SPOKANE, WA – Proposed regulations on mobile food trucks operating in Spokane were temporarily withdrawn from City Council consideration Monday night following organized opposition from owners concerned about fees and restrictions.
“We are all very glad to see that the city of Spokane is being proactive,” said Joile Forral, president of the newly formed Greater Spokane Food Truck Association. “However, we do not feel that the ordinances … are ready to be passed.”
The council agreed 5-2 to a one-month delay sought by Council President Ben Stuckart and Councilman Mike Allen. Both want to meet with all sides over the next month to try ironing out the concerns.
Among them are provisions enabling property owners to prohibit the food trucks and carts from operating in adjacent public rights of way such as city parking stalls or sidewalks, and a fee structure that charges an additional amount for each location mobile truck operators want to operate in. The regulations also would enable fixed-location restaurants to prohibit food trucks from setting up within 75 feet of their front door, though some council members indicated they’re unlikely to budge on that one.
Meanwhile, food trucks will continue to operate in a legal gray area.
State law requires that they comply with the same health and safety laws as restaurants, but none of the city’s business licenses adequately address the way the increasingly popular industry does business, leaving food truck operators potentially vulnerable if local authorities decided to crack down on them.
Find the entire article at spokesman.com <here>
SPOKANE, WA – A new ordinance proposed at Monday night’s Spokane City Council meeting would regulate cooking on street corners. It’s a plan to give food trucks some guidance but not everyone serving out of a window is happy.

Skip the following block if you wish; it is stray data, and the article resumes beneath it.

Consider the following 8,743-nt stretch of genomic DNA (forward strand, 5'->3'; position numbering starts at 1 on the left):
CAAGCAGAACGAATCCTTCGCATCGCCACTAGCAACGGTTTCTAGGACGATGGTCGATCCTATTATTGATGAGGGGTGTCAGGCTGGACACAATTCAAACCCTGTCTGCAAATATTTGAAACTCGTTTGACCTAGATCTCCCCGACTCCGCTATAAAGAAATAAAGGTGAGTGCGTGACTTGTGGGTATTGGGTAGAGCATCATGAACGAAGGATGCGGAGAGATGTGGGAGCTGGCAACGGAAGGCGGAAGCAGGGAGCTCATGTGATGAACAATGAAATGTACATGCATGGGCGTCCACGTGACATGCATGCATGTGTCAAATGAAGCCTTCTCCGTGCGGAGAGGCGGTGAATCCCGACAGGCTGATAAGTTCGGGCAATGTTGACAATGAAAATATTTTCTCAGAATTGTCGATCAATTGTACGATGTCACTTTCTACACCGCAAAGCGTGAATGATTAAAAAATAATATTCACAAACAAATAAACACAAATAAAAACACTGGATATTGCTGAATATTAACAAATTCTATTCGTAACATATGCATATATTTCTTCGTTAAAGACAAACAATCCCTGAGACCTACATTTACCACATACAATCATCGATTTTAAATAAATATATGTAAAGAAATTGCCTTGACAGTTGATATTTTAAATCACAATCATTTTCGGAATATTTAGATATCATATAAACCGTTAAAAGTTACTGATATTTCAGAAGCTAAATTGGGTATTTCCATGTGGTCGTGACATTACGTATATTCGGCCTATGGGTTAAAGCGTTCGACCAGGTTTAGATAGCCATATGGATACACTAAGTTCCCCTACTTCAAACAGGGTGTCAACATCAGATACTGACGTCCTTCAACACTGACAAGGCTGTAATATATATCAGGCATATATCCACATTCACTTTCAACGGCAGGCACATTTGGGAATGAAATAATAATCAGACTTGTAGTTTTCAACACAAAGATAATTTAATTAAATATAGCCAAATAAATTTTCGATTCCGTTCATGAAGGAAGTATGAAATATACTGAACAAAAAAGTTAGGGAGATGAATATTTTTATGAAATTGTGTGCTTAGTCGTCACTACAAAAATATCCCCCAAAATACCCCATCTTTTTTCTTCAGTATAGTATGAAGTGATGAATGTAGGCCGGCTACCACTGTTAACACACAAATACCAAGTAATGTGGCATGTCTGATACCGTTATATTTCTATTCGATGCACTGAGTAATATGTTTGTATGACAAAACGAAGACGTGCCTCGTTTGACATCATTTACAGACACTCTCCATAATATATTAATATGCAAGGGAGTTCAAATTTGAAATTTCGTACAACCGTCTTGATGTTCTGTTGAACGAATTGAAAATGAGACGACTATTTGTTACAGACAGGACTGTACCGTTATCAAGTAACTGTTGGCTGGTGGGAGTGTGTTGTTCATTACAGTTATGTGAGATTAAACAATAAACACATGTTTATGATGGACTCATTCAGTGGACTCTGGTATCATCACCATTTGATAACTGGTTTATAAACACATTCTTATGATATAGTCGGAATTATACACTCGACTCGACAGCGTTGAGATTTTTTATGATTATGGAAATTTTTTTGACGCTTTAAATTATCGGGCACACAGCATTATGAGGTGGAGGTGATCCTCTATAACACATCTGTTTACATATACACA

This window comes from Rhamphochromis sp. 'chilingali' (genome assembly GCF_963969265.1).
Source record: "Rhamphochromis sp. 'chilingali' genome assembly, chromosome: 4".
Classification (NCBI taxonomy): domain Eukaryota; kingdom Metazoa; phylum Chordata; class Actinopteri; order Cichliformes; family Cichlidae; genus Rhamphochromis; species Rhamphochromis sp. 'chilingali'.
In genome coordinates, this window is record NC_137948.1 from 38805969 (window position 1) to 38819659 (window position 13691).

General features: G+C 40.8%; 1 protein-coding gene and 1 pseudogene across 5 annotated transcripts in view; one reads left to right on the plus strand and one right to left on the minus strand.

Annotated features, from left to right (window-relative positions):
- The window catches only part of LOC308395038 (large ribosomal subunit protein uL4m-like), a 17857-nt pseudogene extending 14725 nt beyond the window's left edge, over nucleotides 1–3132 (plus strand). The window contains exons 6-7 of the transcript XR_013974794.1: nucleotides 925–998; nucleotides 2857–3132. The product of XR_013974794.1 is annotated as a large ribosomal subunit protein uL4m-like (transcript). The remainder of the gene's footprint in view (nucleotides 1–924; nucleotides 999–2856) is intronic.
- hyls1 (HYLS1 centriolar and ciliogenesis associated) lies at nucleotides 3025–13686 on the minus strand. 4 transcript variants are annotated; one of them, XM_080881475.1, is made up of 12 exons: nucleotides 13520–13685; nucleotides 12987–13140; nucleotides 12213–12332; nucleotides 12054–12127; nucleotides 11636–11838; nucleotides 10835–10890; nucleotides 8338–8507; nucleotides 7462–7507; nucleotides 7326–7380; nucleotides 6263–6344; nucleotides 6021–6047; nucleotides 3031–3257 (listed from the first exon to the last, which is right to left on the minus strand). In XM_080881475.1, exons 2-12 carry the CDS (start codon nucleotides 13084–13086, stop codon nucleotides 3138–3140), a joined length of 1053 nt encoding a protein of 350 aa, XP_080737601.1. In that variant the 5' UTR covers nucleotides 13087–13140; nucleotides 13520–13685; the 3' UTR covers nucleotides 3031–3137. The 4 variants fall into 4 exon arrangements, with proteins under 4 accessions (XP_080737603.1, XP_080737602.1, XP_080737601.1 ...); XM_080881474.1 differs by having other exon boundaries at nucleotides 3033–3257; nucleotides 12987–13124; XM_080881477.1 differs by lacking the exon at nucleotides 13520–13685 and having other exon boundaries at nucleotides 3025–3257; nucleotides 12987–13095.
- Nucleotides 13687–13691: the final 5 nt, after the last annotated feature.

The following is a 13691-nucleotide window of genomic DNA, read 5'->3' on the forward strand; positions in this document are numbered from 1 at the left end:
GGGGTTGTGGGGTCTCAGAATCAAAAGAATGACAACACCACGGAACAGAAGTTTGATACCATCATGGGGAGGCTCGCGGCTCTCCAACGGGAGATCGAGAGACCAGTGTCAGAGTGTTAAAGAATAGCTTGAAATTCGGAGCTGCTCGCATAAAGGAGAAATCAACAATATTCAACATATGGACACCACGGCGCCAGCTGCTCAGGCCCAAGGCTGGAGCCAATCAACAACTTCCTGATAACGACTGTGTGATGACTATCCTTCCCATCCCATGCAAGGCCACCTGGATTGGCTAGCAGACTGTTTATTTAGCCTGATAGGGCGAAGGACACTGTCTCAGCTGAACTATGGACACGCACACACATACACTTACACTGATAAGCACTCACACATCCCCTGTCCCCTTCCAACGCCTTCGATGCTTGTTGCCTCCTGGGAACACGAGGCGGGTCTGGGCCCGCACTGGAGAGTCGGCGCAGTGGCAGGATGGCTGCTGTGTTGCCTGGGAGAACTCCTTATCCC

There are food trucks and carts popping up all over Spokane; a dozen of them cooked at the food truck rally about two weeks ago. Now city leaders are proposing changes that’ll help and hurt truck owners.
The issue was first brought to light more than a year ago and, since then, the city conducted a study with leaders, planners, and truck owners. The result was a new city ordinance proposed Monday night.
One major change is the ten minute rule. Technically trucks can only stay in one place for ten minutes, thought it’s not often enforced. The ordinance would allow for as long as the meter’s limit.
“We wanted to make sure our rules accommodated that industry,” Andrew Worlock with the city planning department said.
Truck owners would also have to get permission from the business they’re parked in front of, even if it’s a city spot.
“Today, if a mobile food vendor parks in front of a business and the business doesn’t like having the food vendor there, they can ask them to move,” Worlock said.
The ordinance would change that, a positive for truck owners so that situation won’t arise. However it would also add a $40 application fee for oversight and $10 for each location they want to set up.
Find the entire article at kxly <here>
Coming in at number twenty in our Top US Cities to Open a Food Truck is Seattle, WA.
Seattle may be called the Emerald City, but in our opinion, it’s an absolute gold mine for a culinary entrepreneur looking to get into the mobile food industry.
Seattle is one of the country’s fastest growing cities and had the 14th largest population jump between 2011 and 2012. In that one year time frame, Seattle added 12,638 people, bringing the city’s total population to 634,535. With an increasing population, they have an even faster growing economy with a job rate increase of 2.6% during the same time with median salaries of Seattle residents reaching nearly $70,000 per year.
These facts coupled with a huge number of food truck friendly public events and that it’s a city that has embraced the industry to the point that they have even started using food trucks to help clean up street crime.
Their business community has jumped in to help food truck prosperity by innovative property managers developing sites of new business complexes complete with food truck parking to give their employees mobile dining options.
While the weather may be a little more wet than other cities in our list, the population isn’t discouraged to head outside by a few rain drops. This pedestrian friendly city has approved food truck pods (similar to Portland, OR) so finding one of the nearly 50 existing food trucks isn’t a difficult task.
Find the city’s 3 Step Review Process for Starting a Food Truck <here>
Find the entire list of Top US cities to Open a Food Truck <here>